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Arts + CultureMusicRoxy Music's Phil Manzera and Andy Mackay tap experimental...

Roxy Music’s Phil Manzera and Andy Mackay tap experimental side for ambient ‘AM PM’

Moody, Eno phase-inspired album 'was done when there was a lot of anxiety and fear of death,' sax legend Mackay says

The COVID Lockdown ground traditional touring and recording schedules to a screeching halt in the first two years of the pandemic, forcing artists everywhere to find new creative outlets.

Some published books; others turned to virtual concerts, at-home performances, and drive-in shows

Working remotely, Roxy Music saxophonist Andy Mackay and guitarist Phil Manzanera produced a new album. 

Colored by #CovidLife, the resulting release, AM PM, is a moody nine-track ambient set that manages to be both a reflection of the perilous times and a much-needed antidote.

The AM PM title is an abbreviation of the artists’ names and a reminder of how unstructured life became during the early days of COVID when, without routines or outside activity, days and nights seemingly blurred together.

Instead of working on pre-written song structures, the duo pieced bits of music together like a puzzle without a clear picture of what the finished product would sound like. Once COVID restrictions were lifted, the LP was recorded by a full band including Roxy Music drummer Paul Thompson.

Experimentation is in the two 2019 Rock & Roll Hall of Fame inductees‘ DNA—from their groundbreaking work with Roxy Music, where they helped develop the Bryan Ferry-fronted quintet’s glam-rock sound and retro-futurist look to the duo’s Roxysymphony, where they reimagined seven band classics as symphonies with a 20-piece orchestra and choir.

I spoke to MacKay about working on the new album, the soon-to-be-released Roxysymphony LP, and the saxophonist’s favorite Roxy Music albums.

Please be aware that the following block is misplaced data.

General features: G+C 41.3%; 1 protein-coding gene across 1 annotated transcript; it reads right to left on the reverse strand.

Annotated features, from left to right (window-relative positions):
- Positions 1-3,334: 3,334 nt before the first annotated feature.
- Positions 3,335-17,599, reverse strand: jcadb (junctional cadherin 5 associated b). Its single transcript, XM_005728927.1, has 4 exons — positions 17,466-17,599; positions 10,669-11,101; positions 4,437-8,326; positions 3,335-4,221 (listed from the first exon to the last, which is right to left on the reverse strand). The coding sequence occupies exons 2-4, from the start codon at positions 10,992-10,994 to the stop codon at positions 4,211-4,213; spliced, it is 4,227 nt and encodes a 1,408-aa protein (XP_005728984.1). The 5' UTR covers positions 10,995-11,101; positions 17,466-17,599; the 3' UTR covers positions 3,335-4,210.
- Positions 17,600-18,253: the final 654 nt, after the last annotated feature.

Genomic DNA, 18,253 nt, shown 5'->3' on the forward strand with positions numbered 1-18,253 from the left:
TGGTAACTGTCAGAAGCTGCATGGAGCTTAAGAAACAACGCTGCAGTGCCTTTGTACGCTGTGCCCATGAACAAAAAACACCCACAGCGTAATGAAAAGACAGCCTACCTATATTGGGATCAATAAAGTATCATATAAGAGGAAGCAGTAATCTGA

48 HILLS When Phil Manzanera approached you about this project, what spurred you to participate?

ANDY MACKAY This was back in lockdown in 2021 when we were isolated and unable to meet face-to-face. I’d taken an apartment in Brighton and got trapped there at the beginning of 2020 when the government instituted travel restrictions. 

So Phil said, “Why don’t we carry on doing some work? I’ll send you some ambient stuff I’ve been doing: a couple of chords, some atmosphere, and a mood.” Then I played along, initially using the built-in speakers on my MacBook with Logic. Then I’d send him the stems, and he’d do some work. Then we built up some stuff, and he got other friends to drop by. And after we’d finished the Roxy tour last year, he said, “So I’m putting that stuff together to make an album.” I said, “Fine, just go ahead and surprise me.”

So he did some other bits and pieces. We got Paul Thompson to come down and do some more drums. We went into a studio for a day and did a little more recording here and there on parts of the tracks. Then, our engineer and producer, who we’ve worked with for many years, went into the studio and knocked it together.

And that was the finished product, a bit like things we’d done a long time ago but something slightly different for us. It wasn’t structured studio tracks. It was just atmospheres and moods.

The great thing about this is that everyone will find something slightly different in it. It is quite a reflective piece because it was done when there was a lot of anxiety and fear of death. People were genuinely worried that some people, particularly older people and those with illnesses, wouldn’t make it. So that seeps into it somewhere. There’s something quite tranquil about it overall, which maybe we needed.

48 HILLS What was it like working in that manner?

ANDY MACKAY Well, it meant that the finished product was a big surprise, which is great because for a conventional album, especially back in the ’70s and ’80s, when Roxy was recording, you would work for weeks on the same tracks. You get to the point where you’ve heard them too much, and it’s hard to create something new. That’s when you might get another musician to play something to give it a new direction. 

And, often with Roxy, tracks were unfinished throughout the whole album—sometimes never finished and reworked on a later album.